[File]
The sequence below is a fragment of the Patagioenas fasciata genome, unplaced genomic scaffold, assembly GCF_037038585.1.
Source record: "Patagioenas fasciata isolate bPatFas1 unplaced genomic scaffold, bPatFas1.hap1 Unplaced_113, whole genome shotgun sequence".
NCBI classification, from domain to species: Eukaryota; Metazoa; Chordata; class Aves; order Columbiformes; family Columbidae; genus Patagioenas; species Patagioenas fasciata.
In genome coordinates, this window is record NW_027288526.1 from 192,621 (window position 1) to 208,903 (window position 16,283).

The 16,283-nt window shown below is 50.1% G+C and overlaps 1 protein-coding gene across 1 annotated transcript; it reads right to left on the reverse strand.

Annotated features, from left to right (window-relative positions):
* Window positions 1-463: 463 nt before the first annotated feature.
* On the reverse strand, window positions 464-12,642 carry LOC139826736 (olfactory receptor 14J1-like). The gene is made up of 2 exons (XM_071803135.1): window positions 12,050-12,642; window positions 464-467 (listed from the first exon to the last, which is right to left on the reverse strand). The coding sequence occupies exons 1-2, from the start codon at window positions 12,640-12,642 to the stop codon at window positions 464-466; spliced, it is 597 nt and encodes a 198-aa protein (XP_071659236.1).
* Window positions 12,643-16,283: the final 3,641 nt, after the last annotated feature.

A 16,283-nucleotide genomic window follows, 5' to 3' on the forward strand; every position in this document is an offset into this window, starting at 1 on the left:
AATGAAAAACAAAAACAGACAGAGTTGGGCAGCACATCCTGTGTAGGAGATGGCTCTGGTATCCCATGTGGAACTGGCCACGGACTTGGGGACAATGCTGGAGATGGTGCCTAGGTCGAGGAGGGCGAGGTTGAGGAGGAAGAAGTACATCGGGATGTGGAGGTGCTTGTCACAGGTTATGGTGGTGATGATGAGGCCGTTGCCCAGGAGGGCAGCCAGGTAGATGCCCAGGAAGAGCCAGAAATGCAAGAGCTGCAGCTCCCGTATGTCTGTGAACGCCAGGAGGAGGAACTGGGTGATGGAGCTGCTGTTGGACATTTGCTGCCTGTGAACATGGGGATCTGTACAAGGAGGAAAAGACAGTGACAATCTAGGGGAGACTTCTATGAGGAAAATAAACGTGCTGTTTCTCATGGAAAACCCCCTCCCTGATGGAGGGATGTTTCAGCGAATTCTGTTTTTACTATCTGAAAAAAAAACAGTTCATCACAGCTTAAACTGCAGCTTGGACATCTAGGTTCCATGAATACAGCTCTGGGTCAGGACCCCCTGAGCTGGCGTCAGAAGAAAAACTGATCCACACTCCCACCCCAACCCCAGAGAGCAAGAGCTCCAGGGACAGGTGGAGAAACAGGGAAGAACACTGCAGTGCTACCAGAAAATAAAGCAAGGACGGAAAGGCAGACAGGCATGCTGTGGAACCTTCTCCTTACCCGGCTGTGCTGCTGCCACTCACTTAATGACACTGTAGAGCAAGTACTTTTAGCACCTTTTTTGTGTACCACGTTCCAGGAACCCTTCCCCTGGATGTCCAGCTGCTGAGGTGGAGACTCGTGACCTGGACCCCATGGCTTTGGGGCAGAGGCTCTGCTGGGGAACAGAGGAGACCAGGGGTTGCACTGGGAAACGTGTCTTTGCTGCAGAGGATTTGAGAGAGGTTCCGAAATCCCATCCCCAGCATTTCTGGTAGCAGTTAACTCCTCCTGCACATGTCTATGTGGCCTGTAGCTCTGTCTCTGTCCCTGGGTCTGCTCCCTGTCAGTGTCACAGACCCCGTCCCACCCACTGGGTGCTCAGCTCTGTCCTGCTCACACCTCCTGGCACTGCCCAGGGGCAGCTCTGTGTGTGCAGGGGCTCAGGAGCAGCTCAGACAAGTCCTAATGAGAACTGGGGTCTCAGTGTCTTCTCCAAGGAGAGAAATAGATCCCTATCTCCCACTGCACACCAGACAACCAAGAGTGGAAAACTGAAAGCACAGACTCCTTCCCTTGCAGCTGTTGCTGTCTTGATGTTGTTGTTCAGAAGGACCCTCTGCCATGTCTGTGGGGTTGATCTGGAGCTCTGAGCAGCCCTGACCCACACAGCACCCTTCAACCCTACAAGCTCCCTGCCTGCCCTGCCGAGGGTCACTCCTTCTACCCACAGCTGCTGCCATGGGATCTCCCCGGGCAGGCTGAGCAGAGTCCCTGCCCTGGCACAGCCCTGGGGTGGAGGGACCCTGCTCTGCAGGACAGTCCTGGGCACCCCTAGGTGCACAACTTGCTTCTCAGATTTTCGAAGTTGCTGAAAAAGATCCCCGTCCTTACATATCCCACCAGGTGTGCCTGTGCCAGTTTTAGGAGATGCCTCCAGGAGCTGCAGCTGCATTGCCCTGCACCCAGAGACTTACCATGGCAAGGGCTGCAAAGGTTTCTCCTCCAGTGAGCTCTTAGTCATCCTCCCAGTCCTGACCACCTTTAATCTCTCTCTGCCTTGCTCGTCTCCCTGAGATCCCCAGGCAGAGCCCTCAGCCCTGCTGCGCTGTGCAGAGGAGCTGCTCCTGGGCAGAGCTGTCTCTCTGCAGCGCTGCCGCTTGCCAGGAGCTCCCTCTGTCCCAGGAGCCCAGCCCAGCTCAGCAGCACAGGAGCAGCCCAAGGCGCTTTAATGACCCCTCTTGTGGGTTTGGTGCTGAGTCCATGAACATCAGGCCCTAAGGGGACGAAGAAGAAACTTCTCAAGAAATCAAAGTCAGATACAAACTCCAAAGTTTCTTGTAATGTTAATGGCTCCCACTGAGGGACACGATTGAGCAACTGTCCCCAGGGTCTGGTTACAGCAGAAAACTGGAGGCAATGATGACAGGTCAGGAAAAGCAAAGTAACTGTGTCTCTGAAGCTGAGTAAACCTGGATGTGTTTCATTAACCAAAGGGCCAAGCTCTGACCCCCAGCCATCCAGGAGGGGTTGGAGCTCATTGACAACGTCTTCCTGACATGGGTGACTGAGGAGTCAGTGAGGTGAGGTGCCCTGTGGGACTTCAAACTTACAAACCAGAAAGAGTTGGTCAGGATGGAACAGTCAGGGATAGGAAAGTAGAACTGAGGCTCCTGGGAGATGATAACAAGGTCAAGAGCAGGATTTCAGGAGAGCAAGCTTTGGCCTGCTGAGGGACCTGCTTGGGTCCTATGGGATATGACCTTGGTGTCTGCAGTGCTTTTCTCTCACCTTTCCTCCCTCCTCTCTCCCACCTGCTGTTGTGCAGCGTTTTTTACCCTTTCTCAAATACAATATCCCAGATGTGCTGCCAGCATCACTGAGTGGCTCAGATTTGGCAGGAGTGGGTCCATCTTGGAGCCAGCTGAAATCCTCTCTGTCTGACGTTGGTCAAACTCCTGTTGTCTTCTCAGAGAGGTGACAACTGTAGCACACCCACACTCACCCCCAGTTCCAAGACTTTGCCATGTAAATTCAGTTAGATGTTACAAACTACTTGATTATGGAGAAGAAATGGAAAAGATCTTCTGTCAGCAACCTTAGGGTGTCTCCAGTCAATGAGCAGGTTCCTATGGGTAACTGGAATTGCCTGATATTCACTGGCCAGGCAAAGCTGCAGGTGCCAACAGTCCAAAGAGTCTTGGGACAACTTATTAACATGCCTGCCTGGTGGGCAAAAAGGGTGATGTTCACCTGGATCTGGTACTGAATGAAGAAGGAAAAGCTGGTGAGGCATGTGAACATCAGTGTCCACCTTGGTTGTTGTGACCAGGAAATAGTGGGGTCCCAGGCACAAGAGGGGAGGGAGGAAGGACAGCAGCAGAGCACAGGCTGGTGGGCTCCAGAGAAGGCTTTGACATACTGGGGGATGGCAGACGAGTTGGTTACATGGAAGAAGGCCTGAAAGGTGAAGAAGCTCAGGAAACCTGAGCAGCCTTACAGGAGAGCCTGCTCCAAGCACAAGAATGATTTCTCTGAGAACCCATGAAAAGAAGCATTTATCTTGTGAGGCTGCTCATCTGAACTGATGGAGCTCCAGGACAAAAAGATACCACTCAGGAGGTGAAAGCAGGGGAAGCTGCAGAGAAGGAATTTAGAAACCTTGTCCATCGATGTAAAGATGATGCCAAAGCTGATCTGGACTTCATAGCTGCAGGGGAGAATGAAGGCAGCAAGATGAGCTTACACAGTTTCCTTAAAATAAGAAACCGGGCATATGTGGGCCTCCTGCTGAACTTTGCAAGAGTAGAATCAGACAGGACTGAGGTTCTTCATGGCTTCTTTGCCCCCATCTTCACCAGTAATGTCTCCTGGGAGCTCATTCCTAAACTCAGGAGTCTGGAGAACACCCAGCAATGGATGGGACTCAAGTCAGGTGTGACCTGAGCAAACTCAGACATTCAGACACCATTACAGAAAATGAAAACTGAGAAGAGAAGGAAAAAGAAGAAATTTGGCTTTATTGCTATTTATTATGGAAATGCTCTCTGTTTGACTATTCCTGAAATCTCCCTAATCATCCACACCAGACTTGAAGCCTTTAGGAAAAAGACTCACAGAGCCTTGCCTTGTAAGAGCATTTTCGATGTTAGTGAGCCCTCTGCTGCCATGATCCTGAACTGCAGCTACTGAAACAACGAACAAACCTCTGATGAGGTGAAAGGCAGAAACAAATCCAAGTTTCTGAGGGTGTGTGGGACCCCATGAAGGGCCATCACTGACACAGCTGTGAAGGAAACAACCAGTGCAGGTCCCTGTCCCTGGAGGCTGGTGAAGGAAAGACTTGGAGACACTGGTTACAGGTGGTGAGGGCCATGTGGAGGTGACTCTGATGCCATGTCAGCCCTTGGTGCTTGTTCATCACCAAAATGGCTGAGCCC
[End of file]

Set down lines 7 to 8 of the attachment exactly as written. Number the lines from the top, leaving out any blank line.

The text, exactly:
* Window positions 1-463: 463 nt before the first annotated feature.
* On the reverse strand, window positions 464-12,642 carry LOC139826736 (olfactory receptor 14J1-like). The gene is made up of 2 exons (XM_071803135.1): window positions 12,050-12,642; window positions 464-467 (listed from the first exon to the last, which is right to left on the reverse strand). The coding sequence occupies exons 1-2, from the start codon at window positions 12,640-12,642 to the stop codon at window positions 464-466; spliced, it is 597 nt and encodes a 198-aa protein (XP_071659236.1).